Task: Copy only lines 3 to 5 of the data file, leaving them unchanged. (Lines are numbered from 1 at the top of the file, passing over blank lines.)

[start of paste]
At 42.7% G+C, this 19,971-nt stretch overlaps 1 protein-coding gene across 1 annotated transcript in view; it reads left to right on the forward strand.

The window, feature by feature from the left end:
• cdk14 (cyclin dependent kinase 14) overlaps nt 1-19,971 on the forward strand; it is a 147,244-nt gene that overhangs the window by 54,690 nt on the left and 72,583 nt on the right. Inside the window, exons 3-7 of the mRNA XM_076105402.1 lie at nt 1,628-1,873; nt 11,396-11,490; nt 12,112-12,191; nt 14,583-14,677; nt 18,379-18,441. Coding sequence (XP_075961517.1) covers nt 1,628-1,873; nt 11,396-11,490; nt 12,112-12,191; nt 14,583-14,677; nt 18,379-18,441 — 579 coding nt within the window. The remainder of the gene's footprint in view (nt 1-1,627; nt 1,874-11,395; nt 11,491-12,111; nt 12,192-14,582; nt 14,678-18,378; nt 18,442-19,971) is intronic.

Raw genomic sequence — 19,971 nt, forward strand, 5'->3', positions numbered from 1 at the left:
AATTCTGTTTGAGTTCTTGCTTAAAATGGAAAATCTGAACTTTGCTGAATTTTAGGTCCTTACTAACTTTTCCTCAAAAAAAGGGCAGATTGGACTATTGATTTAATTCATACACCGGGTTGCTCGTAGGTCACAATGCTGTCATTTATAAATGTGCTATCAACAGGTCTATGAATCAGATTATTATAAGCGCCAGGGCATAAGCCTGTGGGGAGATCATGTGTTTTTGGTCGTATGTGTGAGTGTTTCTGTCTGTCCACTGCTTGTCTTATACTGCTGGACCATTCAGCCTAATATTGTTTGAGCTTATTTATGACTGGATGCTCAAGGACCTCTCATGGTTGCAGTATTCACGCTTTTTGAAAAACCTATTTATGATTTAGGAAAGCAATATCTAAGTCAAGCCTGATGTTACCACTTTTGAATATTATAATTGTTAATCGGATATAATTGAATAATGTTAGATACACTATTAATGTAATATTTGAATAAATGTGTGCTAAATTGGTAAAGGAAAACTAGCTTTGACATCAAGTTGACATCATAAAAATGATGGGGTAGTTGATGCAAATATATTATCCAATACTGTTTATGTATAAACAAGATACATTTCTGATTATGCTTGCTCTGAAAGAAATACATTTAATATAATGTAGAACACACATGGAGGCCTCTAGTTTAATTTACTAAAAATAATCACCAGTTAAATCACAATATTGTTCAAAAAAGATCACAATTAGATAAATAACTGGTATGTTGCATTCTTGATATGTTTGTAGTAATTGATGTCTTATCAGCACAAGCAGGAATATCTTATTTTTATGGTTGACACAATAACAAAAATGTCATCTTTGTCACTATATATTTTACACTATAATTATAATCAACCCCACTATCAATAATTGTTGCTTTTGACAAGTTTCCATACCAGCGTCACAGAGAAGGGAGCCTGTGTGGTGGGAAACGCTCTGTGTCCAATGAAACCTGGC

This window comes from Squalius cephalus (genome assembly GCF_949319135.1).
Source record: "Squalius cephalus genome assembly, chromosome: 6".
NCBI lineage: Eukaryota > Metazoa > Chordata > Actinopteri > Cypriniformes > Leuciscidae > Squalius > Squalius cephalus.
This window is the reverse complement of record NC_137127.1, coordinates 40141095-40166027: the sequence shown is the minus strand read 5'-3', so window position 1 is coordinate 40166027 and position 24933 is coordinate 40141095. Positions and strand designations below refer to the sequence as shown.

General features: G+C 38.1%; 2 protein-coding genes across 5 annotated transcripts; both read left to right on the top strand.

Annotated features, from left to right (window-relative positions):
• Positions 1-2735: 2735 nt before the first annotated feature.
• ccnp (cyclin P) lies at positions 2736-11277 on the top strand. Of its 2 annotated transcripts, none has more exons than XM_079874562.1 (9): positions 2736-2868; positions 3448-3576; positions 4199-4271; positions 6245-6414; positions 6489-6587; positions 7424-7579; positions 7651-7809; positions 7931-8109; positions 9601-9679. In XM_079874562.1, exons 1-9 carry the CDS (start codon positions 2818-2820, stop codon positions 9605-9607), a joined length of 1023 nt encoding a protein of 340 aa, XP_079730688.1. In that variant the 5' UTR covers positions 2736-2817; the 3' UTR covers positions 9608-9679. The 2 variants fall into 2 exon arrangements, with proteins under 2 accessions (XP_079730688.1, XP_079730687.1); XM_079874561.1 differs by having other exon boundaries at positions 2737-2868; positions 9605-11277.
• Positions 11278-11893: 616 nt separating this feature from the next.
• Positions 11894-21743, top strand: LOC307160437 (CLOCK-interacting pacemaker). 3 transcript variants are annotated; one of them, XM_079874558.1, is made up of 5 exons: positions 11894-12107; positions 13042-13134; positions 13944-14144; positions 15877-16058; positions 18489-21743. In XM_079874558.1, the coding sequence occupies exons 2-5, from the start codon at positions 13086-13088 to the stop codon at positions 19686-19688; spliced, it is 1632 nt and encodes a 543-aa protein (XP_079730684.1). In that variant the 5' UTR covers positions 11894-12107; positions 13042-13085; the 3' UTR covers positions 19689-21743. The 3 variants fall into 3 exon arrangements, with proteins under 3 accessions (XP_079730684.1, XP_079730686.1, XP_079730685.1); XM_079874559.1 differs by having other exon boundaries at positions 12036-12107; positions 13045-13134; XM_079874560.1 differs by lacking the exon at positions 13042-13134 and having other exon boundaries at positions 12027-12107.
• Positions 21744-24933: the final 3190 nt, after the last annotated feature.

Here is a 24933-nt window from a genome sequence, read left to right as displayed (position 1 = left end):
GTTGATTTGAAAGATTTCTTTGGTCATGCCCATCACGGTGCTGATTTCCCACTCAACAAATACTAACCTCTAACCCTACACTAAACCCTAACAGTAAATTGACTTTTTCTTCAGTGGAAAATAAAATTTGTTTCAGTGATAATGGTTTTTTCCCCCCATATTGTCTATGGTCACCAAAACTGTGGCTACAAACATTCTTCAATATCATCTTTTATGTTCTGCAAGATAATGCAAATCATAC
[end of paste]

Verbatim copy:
• cdk14 (cyclin dependent kinase 14) overlaps nt 1-19,971 on the forward strand; it is a 147,244-nt gene that overhangs the window by 54,690 nt on the left and 72,583 nt on the right. Inside the window, exons 3-7 of the mRNA XM_076105402.1 lie at nt 1,628-1,873; nt 11,396-11,490; nt 12,112-12,191; nt 14,583-14,677; nt 18,379-18,441. Coding sequence (XP_075961517.1) covers nt 1,628-1,873; nt 11,396-11,490; nt 12,112-12,191; nt 14,583-14,677; nt 18,379-18,441 — 579 coding nt within the window. The remainder of the gene's footprint in view (nt 1-1,627; nt 1,874-11,395; nt 11,491-12,111; nt 12,192-14,582; nt 14,678-18,378; nt 18,442-19,971) is intronic.

Raw genomic sequence — 19,971 nt, forward strand, 5'->3', positions numbered from 1 at the left:
AATTCTGTTTGAGTTCTTGCTTAAAATGGAAAATCTGAACTTTGCTGAATTTTAGGTCCTTACTAACTTTTCCTCAAAAAAAGGGCAGATTGGACTATTGATTTAATTCATACACCGGGTTGCTCGTAGGTCACAATGCTGTCATTTATAAATGTGCTATCAACAGGTCTATGAATCAGATTATTATAAGCGCCAGGGCATAAGCCTGTGGGGAGATCATGTGTTTTTGGTCGTATGTGTGAGTGTTTCTGTCTGTCCACTGCTTGTCTTATACTGCTGGACCATTCAGCCTAATATTGTTTGAGCTTATTTATGACTGGATGCTCAAGGACCTCTCATGGTTGCAGTATTCACGCTTTTTGAAAAACCTATTTATGATTTAGGAAAGCAATATCTAAGTCAAGCCTGATGTTACCACTTTTGAATATTATAATTGTTAATCGGATATAATTGAATAATGTTAGATACACTATTAATGTAATATTTGAATAAATGTGTGCTAAATTGGTAAAGGAAAACTAGCTTTGACATCAAGTTGACATCATAAAAATGATGGGGTAGTTGATGCAAATATATTATCCAATACTGTTTATGTATAAACAAGATACATTTCTGATTATGCTTGCTCTGAAAGAAATACATTTAATATAATGTAGAACACACATGGAGGCCTCTAGTTTAATTTACTAAAAATAATCACCAGTTAAATCACAATATTGTTCAAAAAAGATCACAATTAGATAAATAACTGGTATGTTGCATTCTTGATATGTTTGTAGTAATTGATGTCTTATCAGCACAAGCAGGAATATCTTATTTTTATGGTTGACACAATAACAAAAATGTCATCTTTGTCACTATATATTTTACACTATAATTATAATCAACCCCACTATCAATAATTGTTGCTTTTGACAAGTTTCCATACCAGCGTCACAGAGAAGGGAGCCTGTGTGGTGGGAAACGCTCTGTGTCCAATGAAACCTGGC